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Diamanda Galas

A fiercely confrontational avant-garde performer noted for her wailing, four-octave vocal range, Diamanda Galás has received momentous acclaim for her harrowing, politically charged works. Drawing from German expressionism as well as the traditions of blues, gospel, and country, among many other forms, her work addresses subjects such as mental illness, injustice, and suffering. A longtime activist, she has addressed the AIDS crisis in works such as her trilogy Masque of the Red Death, composed in 1986, and 1991's Plague Mass, the first of her numerous live recordings. The Sporting Life, a 1994 collaboration with John Paul Jones, presented Galás in a rock band setting for the first time. On albums such as Malediction & Prayer (1998) and All the Way (2017), she performs radical interpretations of blues, jazz, soul, and country/folk standards, accompanying herself on piano. Broken Gargoyles, a full-length featuring material which originally premiered as part of a sound installation, appeared in 2022. Born and raised in San Diego, California, Galás was the daughter of Greek Orthodox parents and her singing was roundly discouraged, although her prowess as a classical pianist was nurtured. Ultimately, her strict upbringing resulted in a reckless, drug-fueled youth prior to her entrance into the University of California's music and visual arts program. Galás made her performing debut in 1979 at France's Festival d'Avignon, which led to an invitation to assume the lead role in composer Vinko Globokar's politically charged opera Un Jour Comme un Autre. In subsequent solo performance art pieces like Wild Women with Steak Knives and Tragouthia Apo to Aima Exon Fonos, Galás further honed her unique, window-shattering vocal style, inspired by the Schrei ("shriek") opera of German expressionism (a form employing a system of four microphones and a series of echoes and delays). After appearing on a 1979 LP by Jim French (also featuring Henry Kaiser), Galás made her solo recorded debut in 1982 with The Litanies of Satan, a provocative work comprising a vocal adaptation of a poem by Charles Baudelaire. After the prison-themed performance piece Panoptikon (documented on a self-titled 1984 release), she began developing a trilogy of albums known collectively as Masque of the Red Death. Released independently between 1986 and 1988 as The Divine Punishment, Saint of the Pit, and You Must Be Certain of the Devil, the three records cataloged Galás' litany against the AIDS epidemic, which claimed her brother, playwright Philip-Dimitri Galás, in 1986. With 1990's The Singer, she made her first subtle advances into the realm of pop music; reprising some of the same gospel material that snaked through The Masque of the Red Death, the record also featured her covers of Willie Dixon's "Insane Asylum" and Screamin' Jay Hawkins' "I Put a Spell on You." The 1993 a cappella effort Vena Cava preceded 1994's The Sporting Life, a collaboration with former Led Zeppelin bassist John Paul Jones, consisting mostly of original compositions. A record of Galás' 1994 radio work Schrei X followed in 1996, in tandem with her first book collection, The Shit of God. She returned two years later with Malediction & Prayer. The solo live recordings Serpenta Canta and Defixiones: Will and Testament, Orders from the Dead were released in November 2003, followed by another live music set, Guilty Guilty Guilty, in 2008. While Galás accepted commissions and toured Europe and Asia over the next decade, she released no new material. She remedied that in 2017 with the release of two albums. All the Way was a collection of radical reworkings of folk, country, and jazz standards such as Thelonious Monk's "'Round Midnight" and Johnny Paycheck's psychobilly classic "Pardon Me, I've Got Someone to Kill." At Saint Thomas the Apostle Harlem was recorded at the church during the Red Bull Music Academy Festival 2016, and exclusively comprised what the artist referred to as "death songs." Sung in four languages -- Italian, German, French, and Greek -- the performances included settings of death poems by Cesare Pavese and Ferdinand Freiligrath, and covers of songs by Jacques Brel and Albert Ayler. The albums were released on Galás' own Intravenal Sound Operations label, and were followed by European and North American tours. After taking ownership of her back catalog in 2019, she made her albums available on streaming services and began reissuing them in 2020, beginning with The Litanies of Satan. She also released De-formation: Piano Variations, a 21-minute solo piano piece based on Das Fieberspital, an expressionist poem written by Georg Heym in 1912. Verses by Heym were included in the 2022 release Broken Gargoyles; in a previous form, the work was featured as a sound installation at the Kapellen Leprosarium in Hanover, Germany.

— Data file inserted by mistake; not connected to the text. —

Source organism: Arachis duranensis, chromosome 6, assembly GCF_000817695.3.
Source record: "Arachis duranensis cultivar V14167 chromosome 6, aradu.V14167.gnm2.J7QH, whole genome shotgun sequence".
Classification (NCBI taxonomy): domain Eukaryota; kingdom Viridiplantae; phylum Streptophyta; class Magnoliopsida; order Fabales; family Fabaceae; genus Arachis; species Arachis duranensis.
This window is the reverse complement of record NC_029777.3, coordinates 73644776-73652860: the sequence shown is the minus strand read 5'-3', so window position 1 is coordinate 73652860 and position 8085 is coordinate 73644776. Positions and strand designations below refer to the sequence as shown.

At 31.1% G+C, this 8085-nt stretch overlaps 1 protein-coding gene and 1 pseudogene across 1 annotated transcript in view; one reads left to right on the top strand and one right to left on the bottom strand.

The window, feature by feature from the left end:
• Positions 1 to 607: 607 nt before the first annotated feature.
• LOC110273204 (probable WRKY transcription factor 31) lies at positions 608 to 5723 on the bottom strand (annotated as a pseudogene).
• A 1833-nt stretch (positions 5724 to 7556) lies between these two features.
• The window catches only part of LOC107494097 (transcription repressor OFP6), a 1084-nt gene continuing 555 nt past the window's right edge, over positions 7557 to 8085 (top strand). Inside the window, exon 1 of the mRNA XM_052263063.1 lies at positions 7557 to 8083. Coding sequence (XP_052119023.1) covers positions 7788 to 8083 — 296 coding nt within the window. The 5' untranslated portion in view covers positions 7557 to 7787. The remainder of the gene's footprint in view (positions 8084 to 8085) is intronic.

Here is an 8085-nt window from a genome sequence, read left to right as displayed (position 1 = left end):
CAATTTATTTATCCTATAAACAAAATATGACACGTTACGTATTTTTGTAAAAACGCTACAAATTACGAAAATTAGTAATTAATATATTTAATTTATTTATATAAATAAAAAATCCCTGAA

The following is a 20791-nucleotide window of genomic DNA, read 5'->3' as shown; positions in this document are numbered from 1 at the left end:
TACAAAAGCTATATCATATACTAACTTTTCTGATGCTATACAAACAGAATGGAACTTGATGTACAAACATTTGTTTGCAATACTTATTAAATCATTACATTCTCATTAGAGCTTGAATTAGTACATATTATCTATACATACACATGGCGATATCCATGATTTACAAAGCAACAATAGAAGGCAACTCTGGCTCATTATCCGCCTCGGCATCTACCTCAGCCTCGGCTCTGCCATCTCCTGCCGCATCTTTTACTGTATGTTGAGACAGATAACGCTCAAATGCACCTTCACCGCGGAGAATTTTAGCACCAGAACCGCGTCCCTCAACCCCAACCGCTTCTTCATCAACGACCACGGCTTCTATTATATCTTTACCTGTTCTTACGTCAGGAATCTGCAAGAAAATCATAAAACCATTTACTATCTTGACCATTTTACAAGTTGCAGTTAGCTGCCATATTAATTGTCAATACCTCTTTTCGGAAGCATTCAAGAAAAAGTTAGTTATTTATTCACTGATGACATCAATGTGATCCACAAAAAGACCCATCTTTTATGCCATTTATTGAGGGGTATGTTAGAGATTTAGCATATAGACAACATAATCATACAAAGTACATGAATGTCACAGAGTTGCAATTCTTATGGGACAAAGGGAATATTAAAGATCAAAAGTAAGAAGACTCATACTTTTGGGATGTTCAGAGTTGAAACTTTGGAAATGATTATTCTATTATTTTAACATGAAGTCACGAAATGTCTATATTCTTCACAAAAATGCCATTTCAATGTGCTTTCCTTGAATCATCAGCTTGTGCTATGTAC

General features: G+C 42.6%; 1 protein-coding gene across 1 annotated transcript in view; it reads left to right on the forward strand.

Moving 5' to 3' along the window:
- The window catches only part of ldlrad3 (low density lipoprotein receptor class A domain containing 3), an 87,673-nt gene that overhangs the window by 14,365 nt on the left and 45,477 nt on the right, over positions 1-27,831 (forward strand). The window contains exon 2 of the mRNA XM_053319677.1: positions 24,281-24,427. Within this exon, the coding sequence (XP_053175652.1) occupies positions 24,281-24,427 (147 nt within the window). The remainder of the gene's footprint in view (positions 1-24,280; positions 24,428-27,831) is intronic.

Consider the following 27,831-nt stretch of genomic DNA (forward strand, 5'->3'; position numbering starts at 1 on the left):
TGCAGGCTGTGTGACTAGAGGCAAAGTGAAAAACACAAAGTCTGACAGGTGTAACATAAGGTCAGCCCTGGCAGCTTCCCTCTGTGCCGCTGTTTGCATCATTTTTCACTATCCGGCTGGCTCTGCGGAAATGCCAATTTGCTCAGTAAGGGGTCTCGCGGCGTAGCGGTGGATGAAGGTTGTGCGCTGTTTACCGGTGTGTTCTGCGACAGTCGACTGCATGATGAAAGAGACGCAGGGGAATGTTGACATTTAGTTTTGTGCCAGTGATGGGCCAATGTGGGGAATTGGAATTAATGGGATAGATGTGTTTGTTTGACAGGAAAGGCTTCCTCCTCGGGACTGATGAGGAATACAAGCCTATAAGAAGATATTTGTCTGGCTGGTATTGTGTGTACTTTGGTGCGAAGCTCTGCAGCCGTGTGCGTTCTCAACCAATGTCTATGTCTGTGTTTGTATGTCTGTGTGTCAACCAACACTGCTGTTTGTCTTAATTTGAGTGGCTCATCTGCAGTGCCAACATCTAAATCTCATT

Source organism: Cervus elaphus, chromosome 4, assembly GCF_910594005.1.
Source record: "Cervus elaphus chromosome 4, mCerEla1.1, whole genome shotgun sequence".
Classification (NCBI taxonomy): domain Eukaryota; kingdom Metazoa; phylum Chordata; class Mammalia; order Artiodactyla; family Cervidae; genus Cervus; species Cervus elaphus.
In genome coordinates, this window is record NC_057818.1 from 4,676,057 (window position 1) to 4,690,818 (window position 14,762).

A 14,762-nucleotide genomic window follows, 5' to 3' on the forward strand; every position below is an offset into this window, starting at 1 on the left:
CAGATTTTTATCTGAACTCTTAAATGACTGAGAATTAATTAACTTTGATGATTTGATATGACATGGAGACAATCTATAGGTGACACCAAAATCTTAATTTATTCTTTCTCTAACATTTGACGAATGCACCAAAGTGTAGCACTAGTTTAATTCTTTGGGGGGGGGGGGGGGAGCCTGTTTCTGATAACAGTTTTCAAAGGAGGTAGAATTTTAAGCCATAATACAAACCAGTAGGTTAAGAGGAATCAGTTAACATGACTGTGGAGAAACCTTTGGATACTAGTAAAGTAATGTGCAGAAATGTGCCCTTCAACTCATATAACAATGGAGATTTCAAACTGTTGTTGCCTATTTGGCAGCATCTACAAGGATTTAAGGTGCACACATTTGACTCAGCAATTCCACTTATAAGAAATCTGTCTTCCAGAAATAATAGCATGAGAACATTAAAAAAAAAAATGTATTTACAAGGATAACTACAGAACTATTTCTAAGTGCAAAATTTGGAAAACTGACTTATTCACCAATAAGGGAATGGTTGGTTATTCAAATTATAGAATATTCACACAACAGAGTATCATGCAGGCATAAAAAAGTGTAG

© Jason Ankeny & Paul Simpson /TiVo
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